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Character encodings for beginners

So what's a character encoding?

Words and sentences in text are created from characters. Examples of characters include the Latin letter á or the Chinese ideograph ? or the Devanagari character ?.

                               You may not be able to see some of the characters in the page because you don't have the necessary fonts. If you click on the place where you expected to see a character you will link to a graphic version. This page is encoded in UTF-8.

Characters are grouped into a character set (also called a repertoire). This is then called a coded character set when each character is assigned a particular number, called a code point. These code points will be represented in the computer by one or more bytes.

The character encoding is the key that maps code points to bytes in the computer memory, and read the bytes back into codepoints.

Basically, you can visualise this by assuming that all characters are stored in computers using a code, like the ciphers used in espionage. A character encoding provides a key to unlock (ie. crack) the code. It is a set of mappings between the bytes representing numbers in the computer and characters in the coded character set. Without the key, the data looks like garbage.

The misleading term charset is often used to refer to what are in reality character encodings. You should be aware of this usage, but stick to using the term character encodings whenever you can.

Unfortunately, there are many different character sets and character encodings, ie. many different ways of mapping between bytes, code points and characters. The section Additional information provides a little more detail for those who are interested.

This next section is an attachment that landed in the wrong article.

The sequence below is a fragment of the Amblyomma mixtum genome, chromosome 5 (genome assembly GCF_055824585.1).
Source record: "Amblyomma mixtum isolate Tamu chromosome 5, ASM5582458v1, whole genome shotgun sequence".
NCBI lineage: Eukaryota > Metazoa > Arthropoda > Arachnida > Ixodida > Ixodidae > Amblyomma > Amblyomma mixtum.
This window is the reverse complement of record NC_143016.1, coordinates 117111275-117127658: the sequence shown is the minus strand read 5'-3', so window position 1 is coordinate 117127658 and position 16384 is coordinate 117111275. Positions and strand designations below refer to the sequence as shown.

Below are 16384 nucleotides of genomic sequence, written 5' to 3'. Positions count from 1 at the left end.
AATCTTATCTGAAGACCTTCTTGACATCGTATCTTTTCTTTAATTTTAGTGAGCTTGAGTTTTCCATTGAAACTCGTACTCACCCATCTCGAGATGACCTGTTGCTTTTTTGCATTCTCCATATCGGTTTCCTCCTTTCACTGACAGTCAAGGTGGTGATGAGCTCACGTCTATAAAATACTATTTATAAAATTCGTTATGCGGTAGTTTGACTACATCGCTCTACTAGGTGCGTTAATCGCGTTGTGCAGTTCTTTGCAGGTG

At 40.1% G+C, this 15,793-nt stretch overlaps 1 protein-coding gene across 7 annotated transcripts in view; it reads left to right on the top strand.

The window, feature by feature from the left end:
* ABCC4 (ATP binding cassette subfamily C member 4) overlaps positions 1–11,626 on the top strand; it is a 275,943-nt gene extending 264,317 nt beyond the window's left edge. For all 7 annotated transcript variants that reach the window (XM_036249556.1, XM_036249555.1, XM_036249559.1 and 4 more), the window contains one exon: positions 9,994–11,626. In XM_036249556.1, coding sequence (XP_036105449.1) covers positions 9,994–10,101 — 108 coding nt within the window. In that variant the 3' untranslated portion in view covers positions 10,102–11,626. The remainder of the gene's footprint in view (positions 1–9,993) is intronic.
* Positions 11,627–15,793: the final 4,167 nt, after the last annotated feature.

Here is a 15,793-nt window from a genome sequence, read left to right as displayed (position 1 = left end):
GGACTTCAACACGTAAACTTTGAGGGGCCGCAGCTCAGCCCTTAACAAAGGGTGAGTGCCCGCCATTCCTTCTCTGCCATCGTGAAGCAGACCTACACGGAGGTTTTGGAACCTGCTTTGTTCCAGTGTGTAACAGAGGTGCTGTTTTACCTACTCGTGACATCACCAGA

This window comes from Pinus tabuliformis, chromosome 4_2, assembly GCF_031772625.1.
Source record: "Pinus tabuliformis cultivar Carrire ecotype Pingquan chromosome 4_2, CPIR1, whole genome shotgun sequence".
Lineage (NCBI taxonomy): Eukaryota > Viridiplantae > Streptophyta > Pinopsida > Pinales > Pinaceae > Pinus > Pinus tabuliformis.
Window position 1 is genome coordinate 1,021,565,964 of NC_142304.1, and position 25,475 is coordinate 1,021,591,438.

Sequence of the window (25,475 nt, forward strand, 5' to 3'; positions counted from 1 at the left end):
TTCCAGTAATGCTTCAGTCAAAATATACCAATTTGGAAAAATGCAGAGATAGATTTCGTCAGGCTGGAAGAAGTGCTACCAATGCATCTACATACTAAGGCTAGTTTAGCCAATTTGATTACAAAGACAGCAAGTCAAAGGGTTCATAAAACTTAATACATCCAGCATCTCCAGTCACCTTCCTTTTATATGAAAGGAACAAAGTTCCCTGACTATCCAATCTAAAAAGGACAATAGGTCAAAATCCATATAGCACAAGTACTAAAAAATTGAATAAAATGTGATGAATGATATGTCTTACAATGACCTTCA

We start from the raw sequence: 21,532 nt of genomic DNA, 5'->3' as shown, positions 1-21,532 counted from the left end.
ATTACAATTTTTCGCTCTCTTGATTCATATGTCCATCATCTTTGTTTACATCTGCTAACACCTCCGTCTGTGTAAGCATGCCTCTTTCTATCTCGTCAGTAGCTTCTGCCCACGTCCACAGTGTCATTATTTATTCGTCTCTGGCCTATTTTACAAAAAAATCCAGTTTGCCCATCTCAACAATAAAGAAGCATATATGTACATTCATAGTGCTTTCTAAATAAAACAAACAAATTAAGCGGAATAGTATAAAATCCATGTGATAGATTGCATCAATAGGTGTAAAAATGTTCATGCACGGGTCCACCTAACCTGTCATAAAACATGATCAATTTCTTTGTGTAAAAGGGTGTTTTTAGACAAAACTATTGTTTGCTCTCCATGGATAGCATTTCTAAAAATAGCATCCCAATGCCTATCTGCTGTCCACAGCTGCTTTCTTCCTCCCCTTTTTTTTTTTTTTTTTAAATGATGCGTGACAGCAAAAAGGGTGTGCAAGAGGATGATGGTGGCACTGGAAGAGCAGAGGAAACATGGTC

Most of the time, however, you will not need to know the details. You will just need to be sure that you consider the advice in the section How does this affect me? below.

How do fonts fit into this?

font is a collection of glyph definitions, ie. definitions of shapes used to display characters.

Once your application has worked out what characters it is dealing with, it will then look in the font for glyphs in order to display or print those characters. (Of course, if the encoding information was wrong, it will be looking up glyphs for the wrong characters.)

A given font will usually cover a single character set, or in the case of a large character set like Unicode, just a subset of all the characters in the set. If your font doesn't have a glyph for a particular character, some applications will look for the missing character in other fonts on your system (which will mean that the glyph will look different from the surrounding text, like a ransom note). Otherwise you will typically see a square box, a question mark or some other character instead. For example:


How does this affect me?

As a content author or developer, you should nowadays always choose the UTF-8 character encoding for your content or data. This Unicode encoding is a good choice because you can use a single encoding to handle pretty much any character you are likely to meet. This greatly simplifies things. Using Unicode throughout your system also removes the need to track and convert between various character encodings.

Content authors need to find out how to declare the character encoding used for the document format they are working with.

Note that just declaring a different encoding in your page won't change the bytes; you need to save the text in that encoding too. Content authors need to check what encoding their editor or scripts are saving text in, and how to save text in UTF-8. You may also need to check that your server is serving documents with the right HTTP declarations.

Developers need to ensure that the various parts of the system can communicate with each other, understand which character encodings are being used, and support all the necessary encodings and characters. (Ideally, you would use UTF-8 throughout, and be spared this trouble.)

The links below provide some further reading on these topics.

Additional information

This section provides a little additional information on mapping between bytes, code points and characters for those who are interested. Feel free to just skip to the section Further reading.

                               Note that code point numbers are commonly expressed in hexadecimal notation - ie. base 16. For example, 233 in hexadecimal form is E9. Unicode code point values are typically written in the form U+00E9.